Use this URL to cite or link to this record in EThOS: http://ethos.bl.uk/OrderDetails.do?uin=uk.bl.ethos.490187
Title: Aleksandr Laktionov: A Soviet Artist
Author: Johnson, Oliver
Awarding Body: University of Sheffield
Current Institution: University of Sheffield
Date of Award: 2008
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Abstract:
What did it mean to be a successful Soviet artist? Was Socialist Realism, the official art of the Soviet Union, simply the dictated ideological product of a totalitarian cultural policy, or were its producers progressive artists, harnessed to a great national tradition and liberated from the constraints of a market-driven art establishment? These are the two Cold War poles of contention that simplify the reality of a diverse and complex art establishment. Through an analysis of Aleksandr Laktionov, a popular and contentious Soviet artist who rose to prominence in the late 1940s, it is possible to trace the main arguments and controversies that helped to shape the Soviet art world in the post-war years. This project employs archival material such as visitors' books from major exhibitions, stenographic reports of meetings, documents pertaining to the organisation of exhibitions and letters and personal documents in order to reconstruct and examine significant moments in the career of a major Soviet artist, including detailed analyses of several individual works of art. This unique case study of Laktionov's work and its popular and critical reception reveals an art establishment that was structured in the late 1940s according to privileged lines of patronage and association, and in the 1950s became the battleground of a struggle for taste. The Soviet public defied attempts to mould and direct their tastes by responding to works of art as diverse and impassioned consumers, and the Soviet artist played an active role in contributing to an evolving definition of Socialist Realism.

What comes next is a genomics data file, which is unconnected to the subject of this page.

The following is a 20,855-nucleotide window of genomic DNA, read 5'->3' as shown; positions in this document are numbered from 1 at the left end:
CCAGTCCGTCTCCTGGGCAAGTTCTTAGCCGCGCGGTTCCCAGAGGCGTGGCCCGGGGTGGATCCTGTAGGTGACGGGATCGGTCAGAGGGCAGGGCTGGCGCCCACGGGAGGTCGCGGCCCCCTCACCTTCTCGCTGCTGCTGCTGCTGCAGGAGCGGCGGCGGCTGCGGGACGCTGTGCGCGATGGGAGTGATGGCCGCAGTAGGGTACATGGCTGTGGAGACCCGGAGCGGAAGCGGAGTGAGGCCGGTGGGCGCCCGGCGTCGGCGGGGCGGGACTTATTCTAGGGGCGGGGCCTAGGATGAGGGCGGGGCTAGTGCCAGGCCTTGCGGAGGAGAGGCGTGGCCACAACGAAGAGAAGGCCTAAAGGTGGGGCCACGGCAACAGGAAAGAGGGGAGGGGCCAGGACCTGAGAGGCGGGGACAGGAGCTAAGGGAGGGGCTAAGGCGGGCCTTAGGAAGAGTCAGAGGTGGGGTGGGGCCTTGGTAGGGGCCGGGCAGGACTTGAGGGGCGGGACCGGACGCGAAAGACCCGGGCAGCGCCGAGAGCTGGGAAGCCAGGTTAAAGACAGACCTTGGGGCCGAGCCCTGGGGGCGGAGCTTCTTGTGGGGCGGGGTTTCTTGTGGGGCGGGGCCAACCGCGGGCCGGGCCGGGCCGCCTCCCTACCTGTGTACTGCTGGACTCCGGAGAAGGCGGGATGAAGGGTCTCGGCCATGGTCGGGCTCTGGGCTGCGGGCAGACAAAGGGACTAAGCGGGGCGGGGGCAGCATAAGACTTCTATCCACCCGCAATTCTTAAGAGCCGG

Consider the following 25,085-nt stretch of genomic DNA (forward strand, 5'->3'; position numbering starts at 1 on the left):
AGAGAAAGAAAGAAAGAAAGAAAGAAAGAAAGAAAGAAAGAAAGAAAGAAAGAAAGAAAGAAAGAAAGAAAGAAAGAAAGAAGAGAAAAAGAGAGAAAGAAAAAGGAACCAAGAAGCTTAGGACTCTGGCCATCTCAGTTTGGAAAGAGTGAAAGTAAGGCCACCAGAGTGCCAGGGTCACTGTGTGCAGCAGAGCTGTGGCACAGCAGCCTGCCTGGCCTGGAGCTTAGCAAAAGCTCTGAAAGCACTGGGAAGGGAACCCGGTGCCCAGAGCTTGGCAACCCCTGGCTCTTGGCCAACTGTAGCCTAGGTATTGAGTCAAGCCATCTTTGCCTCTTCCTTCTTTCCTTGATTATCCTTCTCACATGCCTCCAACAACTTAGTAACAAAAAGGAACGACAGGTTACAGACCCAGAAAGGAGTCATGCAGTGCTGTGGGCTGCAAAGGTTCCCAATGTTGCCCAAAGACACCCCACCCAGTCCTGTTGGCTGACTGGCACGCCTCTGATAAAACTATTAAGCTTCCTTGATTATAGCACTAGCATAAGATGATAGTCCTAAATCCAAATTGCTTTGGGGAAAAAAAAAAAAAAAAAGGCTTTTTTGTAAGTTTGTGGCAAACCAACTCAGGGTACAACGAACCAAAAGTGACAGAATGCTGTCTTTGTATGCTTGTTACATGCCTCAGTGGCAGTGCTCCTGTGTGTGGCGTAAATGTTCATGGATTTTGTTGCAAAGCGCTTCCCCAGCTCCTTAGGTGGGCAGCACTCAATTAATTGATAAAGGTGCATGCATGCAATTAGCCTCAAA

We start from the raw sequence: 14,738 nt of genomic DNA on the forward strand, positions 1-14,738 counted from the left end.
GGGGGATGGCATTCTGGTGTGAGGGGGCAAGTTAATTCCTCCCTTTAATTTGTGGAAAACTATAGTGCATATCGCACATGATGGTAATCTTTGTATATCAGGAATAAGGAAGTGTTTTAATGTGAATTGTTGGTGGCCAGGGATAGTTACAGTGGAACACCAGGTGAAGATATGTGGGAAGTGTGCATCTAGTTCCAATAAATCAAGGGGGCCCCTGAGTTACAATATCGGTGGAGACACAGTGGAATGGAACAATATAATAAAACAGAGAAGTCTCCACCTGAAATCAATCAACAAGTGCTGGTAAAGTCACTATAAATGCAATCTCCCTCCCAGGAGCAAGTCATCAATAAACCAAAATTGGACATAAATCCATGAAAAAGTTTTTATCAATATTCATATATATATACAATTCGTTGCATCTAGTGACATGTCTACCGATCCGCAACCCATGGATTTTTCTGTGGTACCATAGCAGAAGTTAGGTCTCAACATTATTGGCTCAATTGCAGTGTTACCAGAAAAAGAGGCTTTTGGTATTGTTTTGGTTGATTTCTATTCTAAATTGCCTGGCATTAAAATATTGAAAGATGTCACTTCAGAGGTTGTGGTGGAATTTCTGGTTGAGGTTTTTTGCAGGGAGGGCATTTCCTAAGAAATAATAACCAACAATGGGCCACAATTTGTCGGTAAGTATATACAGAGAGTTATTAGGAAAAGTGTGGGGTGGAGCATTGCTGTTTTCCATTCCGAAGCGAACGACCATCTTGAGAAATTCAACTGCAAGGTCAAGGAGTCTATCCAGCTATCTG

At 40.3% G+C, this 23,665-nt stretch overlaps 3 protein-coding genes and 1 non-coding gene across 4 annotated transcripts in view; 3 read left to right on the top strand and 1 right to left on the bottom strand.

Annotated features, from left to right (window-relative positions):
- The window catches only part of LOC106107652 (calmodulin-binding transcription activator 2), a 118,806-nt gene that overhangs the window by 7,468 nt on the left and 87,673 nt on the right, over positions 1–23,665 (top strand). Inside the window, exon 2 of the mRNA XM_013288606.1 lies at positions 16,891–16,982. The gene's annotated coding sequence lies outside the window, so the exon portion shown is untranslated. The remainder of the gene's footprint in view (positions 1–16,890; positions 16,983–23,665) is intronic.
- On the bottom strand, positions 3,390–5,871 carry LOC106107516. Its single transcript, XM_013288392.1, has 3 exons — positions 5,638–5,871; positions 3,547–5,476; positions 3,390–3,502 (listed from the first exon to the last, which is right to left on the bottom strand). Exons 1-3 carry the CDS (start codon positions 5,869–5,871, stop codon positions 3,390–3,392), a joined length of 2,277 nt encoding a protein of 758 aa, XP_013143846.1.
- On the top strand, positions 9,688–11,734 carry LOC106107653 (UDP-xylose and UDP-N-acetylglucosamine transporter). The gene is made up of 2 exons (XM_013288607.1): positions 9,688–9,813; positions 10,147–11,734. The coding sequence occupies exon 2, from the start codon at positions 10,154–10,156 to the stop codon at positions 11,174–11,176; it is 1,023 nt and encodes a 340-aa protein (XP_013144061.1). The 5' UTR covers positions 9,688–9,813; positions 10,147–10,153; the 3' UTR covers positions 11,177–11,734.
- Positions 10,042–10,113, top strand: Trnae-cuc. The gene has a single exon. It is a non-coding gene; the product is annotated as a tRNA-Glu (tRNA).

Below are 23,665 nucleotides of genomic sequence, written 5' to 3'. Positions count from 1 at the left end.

Supervisor: Not available Sponsor: Not available
Qualification Name: University of Sheffield, 2008 Qualification Level: Doctoral
EThOS ID: uk.bl.ethos.490187  DOI: Not available
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